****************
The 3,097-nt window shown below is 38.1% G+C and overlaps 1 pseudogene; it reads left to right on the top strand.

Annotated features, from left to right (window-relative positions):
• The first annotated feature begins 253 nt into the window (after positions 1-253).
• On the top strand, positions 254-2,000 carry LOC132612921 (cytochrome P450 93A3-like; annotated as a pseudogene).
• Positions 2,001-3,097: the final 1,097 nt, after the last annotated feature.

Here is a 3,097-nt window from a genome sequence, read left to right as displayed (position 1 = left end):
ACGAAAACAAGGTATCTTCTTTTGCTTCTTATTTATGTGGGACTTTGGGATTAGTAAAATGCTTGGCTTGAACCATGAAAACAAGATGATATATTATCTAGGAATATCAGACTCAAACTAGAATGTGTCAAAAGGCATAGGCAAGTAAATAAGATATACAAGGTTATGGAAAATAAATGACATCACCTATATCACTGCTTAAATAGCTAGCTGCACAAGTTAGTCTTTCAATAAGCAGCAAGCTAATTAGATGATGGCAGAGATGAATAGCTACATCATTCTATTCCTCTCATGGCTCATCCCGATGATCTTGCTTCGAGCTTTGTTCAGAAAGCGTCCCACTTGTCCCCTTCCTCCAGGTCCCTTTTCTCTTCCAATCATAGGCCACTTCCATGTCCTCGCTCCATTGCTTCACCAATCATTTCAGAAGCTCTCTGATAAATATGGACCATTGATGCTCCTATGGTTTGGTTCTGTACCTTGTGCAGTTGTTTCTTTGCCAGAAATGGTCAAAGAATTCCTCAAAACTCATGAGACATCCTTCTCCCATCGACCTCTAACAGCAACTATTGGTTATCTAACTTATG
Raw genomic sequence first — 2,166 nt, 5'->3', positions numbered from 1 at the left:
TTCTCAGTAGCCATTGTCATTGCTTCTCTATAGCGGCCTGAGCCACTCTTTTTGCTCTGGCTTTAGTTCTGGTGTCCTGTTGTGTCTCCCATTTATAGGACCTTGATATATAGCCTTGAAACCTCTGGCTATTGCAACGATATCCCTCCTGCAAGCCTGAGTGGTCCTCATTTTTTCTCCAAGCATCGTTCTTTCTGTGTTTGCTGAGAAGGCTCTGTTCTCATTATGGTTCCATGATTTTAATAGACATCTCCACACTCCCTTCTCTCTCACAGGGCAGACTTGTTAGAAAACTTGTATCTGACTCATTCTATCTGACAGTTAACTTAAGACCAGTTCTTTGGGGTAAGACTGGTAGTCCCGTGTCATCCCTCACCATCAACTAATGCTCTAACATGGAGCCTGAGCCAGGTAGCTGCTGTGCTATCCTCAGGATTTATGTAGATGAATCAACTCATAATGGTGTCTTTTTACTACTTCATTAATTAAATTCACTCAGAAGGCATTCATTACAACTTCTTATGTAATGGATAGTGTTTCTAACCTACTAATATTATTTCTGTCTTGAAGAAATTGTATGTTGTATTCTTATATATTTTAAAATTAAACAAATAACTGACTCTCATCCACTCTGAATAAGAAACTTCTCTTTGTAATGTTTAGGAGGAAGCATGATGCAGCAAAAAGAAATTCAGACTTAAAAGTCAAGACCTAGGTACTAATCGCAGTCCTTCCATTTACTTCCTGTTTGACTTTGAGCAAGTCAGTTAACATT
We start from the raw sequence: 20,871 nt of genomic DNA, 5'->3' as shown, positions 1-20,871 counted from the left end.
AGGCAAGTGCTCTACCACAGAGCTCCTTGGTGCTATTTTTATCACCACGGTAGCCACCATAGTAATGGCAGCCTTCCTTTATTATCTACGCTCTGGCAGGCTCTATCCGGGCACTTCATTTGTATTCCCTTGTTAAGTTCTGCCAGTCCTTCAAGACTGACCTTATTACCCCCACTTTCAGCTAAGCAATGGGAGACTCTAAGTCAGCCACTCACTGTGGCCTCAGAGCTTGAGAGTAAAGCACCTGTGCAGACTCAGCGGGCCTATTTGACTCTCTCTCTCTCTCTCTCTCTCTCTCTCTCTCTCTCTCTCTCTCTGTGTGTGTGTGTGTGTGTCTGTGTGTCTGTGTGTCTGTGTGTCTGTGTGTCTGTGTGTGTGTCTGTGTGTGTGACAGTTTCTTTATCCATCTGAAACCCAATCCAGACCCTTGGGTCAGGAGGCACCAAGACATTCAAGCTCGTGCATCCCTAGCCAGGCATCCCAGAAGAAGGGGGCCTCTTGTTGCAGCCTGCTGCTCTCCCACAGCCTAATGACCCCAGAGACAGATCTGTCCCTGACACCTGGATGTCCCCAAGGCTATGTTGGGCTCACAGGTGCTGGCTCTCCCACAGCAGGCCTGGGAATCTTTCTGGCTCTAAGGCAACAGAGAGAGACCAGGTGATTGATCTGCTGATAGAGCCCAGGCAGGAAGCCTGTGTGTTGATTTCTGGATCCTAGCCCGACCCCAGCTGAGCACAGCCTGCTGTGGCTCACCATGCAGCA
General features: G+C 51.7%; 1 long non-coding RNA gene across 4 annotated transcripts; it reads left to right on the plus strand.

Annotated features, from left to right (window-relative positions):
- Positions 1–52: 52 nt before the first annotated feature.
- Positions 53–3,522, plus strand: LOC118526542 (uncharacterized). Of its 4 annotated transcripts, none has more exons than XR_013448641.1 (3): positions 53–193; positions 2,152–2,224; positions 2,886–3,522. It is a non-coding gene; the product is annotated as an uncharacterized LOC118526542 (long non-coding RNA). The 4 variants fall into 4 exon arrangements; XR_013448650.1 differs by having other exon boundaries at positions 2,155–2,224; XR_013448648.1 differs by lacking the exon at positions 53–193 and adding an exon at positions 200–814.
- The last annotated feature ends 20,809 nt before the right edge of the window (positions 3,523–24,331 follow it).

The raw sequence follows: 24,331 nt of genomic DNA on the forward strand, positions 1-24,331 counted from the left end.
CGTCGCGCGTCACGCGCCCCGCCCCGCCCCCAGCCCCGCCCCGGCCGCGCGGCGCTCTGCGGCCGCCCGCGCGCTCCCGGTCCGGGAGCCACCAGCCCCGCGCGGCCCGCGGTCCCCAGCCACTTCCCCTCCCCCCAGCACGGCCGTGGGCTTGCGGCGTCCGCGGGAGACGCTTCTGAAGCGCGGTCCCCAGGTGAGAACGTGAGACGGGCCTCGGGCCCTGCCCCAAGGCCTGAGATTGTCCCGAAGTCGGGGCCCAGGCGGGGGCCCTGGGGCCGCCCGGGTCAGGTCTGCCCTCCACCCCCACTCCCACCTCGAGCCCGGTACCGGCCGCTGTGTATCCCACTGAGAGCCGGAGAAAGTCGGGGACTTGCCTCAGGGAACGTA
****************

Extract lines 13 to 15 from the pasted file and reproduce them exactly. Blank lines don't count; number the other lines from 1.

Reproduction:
Annotated features, from left to right (window-relative positions):
- Positions 1–52: 52 nt before the first annotated feature.
- Positions 53–3,522, plus strand: LOC118526542 (uncharacterized). Of its 4 annotated transcripts, none has more exons than XR_013448641.1 (3): positions 53–193; positions 2,152–2,224; positions 2,886–3,522. It is a non-coding gene; the product is annotated as an uncharacterized LOC118526542 (long non-coding RNA). The 4 variants fall into 4 exon arrangements; XR_013448650.1 differs by having other exon boundaries at positions 2,155–2,224; XR_013448648.1 differs by lacking the exon at positions 53–193 and adding an exon at positions 200–814.